Ohioans shun government overreach

On the side

Top billing: Among the 20 largest counties in Ohio, Mahoning had the highest percentage of no votes on Issue 2, which would have restricted collective-bargaining rights for public employees. Mahoning’s no vote was 71.78 percent. Trumbull was second with 71.48 percent.

In honor of being No. 1, the Mahoning County Democratic Party is holding a dinner from 4:30 to 7 p.m. Thursday at the Youngstown Saxon Club at 710 S. Meridian Road. Tickets are $10 each.

Preemptive strike: Democrat John Boccieri lost his re-election bid last year for a seat in the U.S. House. The National Republican Congressional Committee wants to make sure Boccieri, who’s mulling another run in 2012, doesn’t return.

The NRCC sent an email criticizing Boccieri’s 2010 vote in favor of the federal health-care bill the day after Ohio voters approved a constitutional amendment aimed at blocking certain mandates from taking effect in the state.

What lessons were learned from this election?

I ask better questions than provide answers so bear with me.

Ohioans want reform when it comes to public-sector employees.

But state Issue 2 was soundly defeated because many voters saw the Republican-backed plan as a government overreach.

An even larger percentage of voters approved state Issue 3.

It’s a constitutional amendment to not require Ohioans to accept certain provisions of the Democratic-backed federal health-care plan.

Catchy summary

It also had a catchy summary: an amendment “to preserve the freedom of Ohioans to choose their health care and health care coverage.”

State Issue 3 was soundly approved because many voters, at least in Ohio, see the plan, called Obamacare by its opponents, as a government overreach.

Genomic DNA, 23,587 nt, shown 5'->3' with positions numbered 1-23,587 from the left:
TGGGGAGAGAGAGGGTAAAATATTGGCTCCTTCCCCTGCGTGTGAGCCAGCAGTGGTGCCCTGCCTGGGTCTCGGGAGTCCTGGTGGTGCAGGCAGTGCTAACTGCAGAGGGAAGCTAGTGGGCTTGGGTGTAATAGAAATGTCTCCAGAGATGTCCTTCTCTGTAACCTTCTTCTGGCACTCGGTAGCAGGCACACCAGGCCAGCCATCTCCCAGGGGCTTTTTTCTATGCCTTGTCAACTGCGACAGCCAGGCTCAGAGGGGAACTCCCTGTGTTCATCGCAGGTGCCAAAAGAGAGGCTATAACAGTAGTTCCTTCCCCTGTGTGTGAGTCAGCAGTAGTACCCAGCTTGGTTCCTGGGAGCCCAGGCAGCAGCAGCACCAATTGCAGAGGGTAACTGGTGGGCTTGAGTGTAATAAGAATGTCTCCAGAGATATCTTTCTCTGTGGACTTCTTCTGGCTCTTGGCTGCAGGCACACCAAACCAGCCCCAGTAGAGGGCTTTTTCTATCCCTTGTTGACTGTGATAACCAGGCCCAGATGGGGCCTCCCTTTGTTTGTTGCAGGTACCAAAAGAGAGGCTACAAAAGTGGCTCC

Democrats contend Issue 3’s ballot language was deceptive and they were too focused on Issue 2 to worry about a constitutional amendment that will likely be resolved by the U.S. Supreme Court.

“I spent zero resources on Issue 3,” said Mahoning County Democratic Party Chairman David Betras. “I didn’t communicate with our base on it. We put all of our eggs in the no campaign for Issue 2.”

Republicans contend the anti-Issue 2 campaign was deceptive and made it sound like people would die — firefighters and nurses would be fired — if the bill passed.

Mahoning County Republican Party Chairman Mark Munroe called it “probably one of the most dishonest campaigns I’ve seen.”

Political parties would be wise to realize that voters aren’t crazy about change. But if you’re going to do it, try moderation.

Both sides can claim victory, and they have already done so.

Turning to local issues, it was the same old, same old.

With only a few exceptions, the new tax levies in Mahoning, Trumbull and Columbiana counties failed.

Those exceptions were for relatively small amounts of money.

Those asking for serious cash from voters — the same people dealing with their own economic problems and being forced to make major cutbacks — were told the money just isn’t there.

The new paper-ballot voting system in Mahoning County is something to watch in 2012. The results came in around the same time as the previous electronic touch-screen machines.


But the new state requirement that comes with the new system could cause significant delays next year.

The number of ballots must be first counted at the polling locations and match the number of voters in each precinct before they can be sent to the elections board.

This caused a delay in getting results Tuesday, followed by a mad rush to count votes.

Accuracy is far more important than speed. Just don’t be surprised if the results take several more hours during next year’s presidential election, with a much higher turnout.

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